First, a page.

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Are we addressing real needs or just offering strawberry frappuccinos? A lesson from Kroger

June 27, 2007, 11:24 am

Strawberry_frappuccinos

Yesterday afternoon I went into my local grocery store. I picked up what I needed and moved along to the checkout isle. LONG LINES! They had the self check section, which I like, but most of us had full carts. They only had two lanes open, but each lane had two baggers. Why couldn’t they have cross trained baggers to be cashiers for rush periods?

I could see two other employees messing around with a broken self-serve Georgia Lottery machine… couldn’t they have let that go for a few minutes to open up additional lanes?

I’m sure this happens everyday in every grocery store across the country— but what bothered me is while we were waiting two more employees came out offering strawberry frappuccino samples. Why couldn’t one of them open an additional lane?

Kroger’s priorities didn’t match the customer’s need. Each lane was over six customers deep… we all wanted to purchase goods and be on our way, yet their workflow was not designed to be optimized… not build for congestion. Each employee had their role, their task, and even though a bottleneck emerged, employees stayed within the framework.

I felt something similar last summer when we merged our circulation and reference desks during renovations. On the reference side we didn’t have the software or access privileges to the circ client and hence could not check out books or answer patron account questions. We couldn’t address a large portion of actual needs.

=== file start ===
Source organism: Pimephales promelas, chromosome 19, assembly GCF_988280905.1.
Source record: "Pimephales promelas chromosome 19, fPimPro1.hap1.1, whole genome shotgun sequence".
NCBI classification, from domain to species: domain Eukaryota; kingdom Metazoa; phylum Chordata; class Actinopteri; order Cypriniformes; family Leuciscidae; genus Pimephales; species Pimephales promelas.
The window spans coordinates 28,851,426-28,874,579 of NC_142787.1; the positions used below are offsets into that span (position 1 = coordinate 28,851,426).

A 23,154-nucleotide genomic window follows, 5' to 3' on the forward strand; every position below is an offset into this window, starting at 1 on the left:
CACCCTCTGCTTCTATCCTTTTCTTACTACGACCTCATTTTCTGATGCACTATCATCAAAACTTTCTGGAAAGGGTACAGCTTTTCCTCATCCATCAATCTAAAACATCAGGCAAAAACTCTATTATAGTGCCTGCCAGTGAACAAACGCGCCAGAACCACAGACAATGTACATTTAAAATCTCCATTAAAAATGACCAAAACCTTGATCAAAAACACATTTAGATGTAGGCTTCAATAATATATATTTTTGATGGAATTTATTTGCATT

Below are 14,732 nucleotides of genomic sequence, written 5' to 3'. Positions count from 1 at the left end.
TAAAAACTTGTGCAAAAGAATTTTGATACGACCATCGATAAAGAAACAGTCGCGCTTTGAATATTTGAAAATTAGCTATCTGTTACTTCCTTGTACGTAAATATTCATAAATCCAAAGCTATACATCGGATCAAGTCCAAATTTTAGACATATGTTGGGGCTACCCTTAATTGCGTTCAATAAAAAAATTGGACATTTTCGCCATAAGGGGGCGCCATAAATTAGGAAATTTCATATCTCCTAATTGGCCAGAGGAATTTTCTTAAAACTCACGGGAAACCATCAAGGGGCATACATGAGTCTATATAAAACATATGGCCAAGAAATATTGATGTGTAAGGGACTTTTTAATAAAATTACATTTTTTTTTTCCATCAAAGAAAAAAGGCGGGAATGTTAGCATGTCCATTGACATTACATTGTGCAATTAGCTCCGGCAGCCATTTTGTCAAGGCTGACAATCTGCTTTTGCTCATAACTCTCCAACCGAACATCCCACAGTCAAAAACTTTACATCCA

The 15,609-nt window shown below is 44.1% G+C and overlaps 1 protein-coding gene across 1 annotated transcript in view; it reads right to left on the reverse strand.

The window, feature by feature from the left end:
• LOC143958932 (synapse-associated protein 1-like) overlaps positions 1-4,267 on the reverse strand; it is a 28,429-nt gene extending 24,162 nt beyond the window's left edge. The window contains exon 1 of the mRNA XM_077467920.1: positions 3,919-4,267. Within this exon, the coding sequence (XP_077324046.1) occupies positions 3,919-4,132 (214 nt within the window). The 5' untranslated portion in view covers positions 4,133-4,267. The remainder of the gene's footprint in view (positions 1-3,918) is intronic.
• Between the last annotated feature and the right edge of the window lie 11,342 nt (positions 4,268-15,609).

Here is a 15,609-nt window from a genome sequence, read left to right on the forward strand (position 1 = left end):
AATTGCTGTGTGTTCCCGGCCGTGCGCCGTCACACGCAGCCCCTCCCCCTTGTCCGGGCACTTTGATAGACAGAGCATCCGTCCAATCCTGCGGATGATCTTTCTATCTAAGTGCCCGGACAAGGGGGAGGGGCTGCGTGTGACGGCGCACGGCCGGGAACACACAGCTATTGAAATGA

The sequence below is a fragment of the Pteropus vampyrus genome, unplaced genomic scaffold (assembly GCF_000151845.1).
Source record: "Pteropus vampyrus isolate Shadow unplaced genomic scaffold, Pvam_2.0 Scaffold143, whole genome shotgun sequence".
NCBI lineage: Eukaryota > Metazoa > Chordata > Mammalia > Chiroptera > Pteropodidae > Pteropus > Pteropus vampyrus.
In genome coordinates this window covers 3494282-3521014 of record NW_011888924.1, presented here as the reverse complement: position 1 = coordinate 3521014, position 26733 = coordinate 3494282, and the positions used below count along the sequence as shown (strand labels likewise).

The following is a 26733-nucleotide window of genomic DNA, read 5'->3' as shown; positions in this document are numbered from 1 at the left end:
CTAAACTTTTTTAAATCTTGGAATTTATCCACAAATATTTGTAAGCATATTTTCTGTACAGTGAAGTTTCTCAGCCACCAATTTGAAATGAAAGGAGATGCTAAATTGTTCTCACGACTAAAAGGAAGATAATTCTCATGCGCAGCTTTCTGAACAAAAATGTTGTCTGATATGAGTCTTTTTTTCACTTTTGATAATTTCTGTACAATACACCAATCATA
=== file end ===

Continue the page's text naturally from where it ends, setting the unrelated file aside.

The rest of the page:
Do patrons really need to know about Boolean and Advanced Searching tactics? Do they need to understand and appreciate peer reviewed journals? Do they even need to know how a library catalog works? I’m not against reference or information literacy, but I just feel our approach and rhetoric (as a profession) might be off-message to our users. Very old-world.

Many libraries claim to be user-centered, but when I talk with librarians or read their blog posts or see their flyers and advertising they still seem to be very library-centered, even very reference-centered. We can’t seem to move beyond "the term paper" mentality.

I don’t know—still working this one out. But I’m starting to think that all I have to offer are strawberry frappuccinos… and missing out on what my patrons really need.

Note: At ALA, Google was made librarians participate in a 4 question online scavenger hunt in order to earn a Google Pin. How lame is that? Note to all vendors— ipods and mp3 players are pretty old now— try and lure us with GPS or iPhones or something cool. Pins? Seriously…

Note 2: Google, please learn who Morrissey is. Gmail has no clue, yet Microsoft Word is down with rock icons.
Morrissey

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